Judgment:

Sunita Gupta, J.

1. Mahinder Singh, in this intra court appeal impugns the judgment of learned Single Judge dated 13th November, 2013 passed in WP(C) No. 7875/2001 titled as M/s. AIR India Ltd. vs. Mohinder Singh and Anr. whereby the award dated 19th July, 2001 passed by the Industrial Tribunal-III directing reinstatement of appellant-workman with continuity of service and full back wages was set aside and the writ petition filed by the respondent-management was allowed.

2. The facts in detail have been set out in the judgment of the learned Single Judge. Hence, we are not repeating the same except where necessary.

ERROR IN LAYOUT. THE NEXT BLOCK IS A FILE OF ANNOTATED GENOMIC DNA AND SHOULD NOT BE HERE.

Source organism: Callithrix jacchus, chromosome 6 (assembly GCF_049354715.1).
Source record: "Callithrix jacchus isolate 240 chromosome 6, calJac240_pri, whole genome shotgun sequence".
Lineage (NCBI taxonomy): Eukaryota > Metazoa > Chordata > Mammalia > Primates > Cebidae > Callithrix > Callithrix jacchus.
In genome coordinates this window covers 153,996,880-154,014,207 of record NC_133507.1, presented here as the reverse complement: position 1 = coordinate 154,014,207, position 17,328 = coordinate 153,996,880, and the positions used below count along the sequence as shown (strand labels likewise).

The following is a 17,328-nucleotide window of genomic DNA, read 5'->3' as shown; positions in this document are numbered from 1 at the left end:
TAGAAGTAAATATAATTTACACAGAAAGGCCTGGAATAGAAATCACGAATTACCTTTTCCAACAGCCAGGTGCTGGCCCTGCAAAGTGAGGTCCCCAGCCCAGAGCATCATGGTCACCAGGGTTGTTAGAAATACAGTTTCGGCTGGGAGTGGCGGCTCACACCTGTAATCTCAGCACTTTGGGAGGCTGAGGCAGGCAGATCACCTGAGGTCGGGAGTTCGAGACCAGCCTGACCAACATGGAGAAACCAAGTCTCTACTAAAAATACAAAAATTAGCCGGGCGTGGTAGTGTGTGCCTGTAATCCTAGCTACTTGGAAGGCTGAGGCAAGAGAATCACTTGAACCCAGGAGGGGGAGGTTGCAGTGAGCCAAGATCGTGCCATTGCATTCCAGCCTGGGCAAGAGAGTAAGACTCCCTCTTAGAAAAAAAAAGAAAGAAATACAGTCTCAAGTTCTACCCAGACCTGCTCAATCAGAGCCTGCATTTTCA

3. The appellant was initially appointed as a driver on temporary basis by the respondent on 29th July, 1986. The temporary appointment was extended from time to time for a period of 1 to 3 months. By the letter dated 29th June, 1987 the appellant was given regular appointment on the post of driver pursuant to his application and subsequentinterview in a regular pay scale of Rs.480-14-620-16-700-18-754. He was to remain on probation for a period of one year initially with further stipulation that such probation period could be extended or alternatively his services may be terminated if performance was not found satisfactory. The relevant clause 4, as contained in the appointment letter dated 29th June, 1987, reads as under:-

You will be on probation for a period of one year initially. If during such probationary period, your services are not found satisfactory, the period of probation may be extended or, alternatively, your service may be terminated.